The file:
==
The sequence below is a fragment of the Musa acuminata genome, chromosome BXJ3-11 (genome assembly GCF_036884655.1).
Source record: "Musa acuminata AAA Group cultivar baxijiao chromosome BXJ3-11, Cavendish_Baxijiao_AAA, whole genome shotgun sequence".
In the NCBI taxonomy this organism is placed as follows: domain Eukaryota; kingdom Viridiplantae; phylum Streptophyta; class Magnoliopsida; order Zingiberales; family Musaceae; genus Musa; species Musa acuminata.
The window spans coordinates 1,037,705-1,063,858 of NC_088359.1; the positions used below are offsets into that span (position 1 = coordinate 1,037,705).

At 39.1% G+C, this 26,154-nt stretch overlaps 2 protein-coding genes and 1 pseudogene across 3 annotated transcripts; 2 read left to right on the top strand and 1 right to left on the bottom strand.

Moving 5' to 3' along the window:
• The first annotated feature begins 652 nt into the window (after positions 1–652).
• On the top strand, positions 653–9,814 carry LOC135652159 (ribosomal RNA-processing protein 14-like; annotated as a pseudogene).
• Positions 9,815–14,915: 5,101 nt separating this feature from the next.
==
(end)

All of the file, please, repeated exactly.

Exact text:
The sequence below is a fragment of the Musa acuminata genome, chromosome BXJ3-11 (genome assembly GCF_036884655.1).
Source record: "Musa acuminata AAA Group cultivar baxijiao chromosome BXJ3-11, Cavendish_Baxijiao_AAA, whole genome shotgun sequence".
In the NCBI taxonomy this organism is placed as follows: domain Eukaryota; kingdom Viridiplantae; phylum Streptophyta; class Magnoliopsida; order Zingiberales; family Musaceae; genus Musa; species Musa acuminata.
The window spans coordinates 1,037,705-1,063,858 of NC_088359.1; the positions used below are offsets into that span (position 1 = coordinate 1,037,705).

At 39.1% G+C, this 26,154-nt stretch overlaps 2 protein-coding genes and 1 pseudogene across 3 annotated transcripts; 2 read left to right on the top strand and 1 right to left on the bottom strand.

Moving 5' to 3' along the window:
• The first annotated feature begins 652 nt into the window (after positions 1–652).
• On the top strand, positions 653–9,814 carry LOC135652159 (ribosomal RNA-processing protein 14-like; annotated as a pseudogene).
• Positions 9,815–14,915: 5,101 nt separating this feature from the next.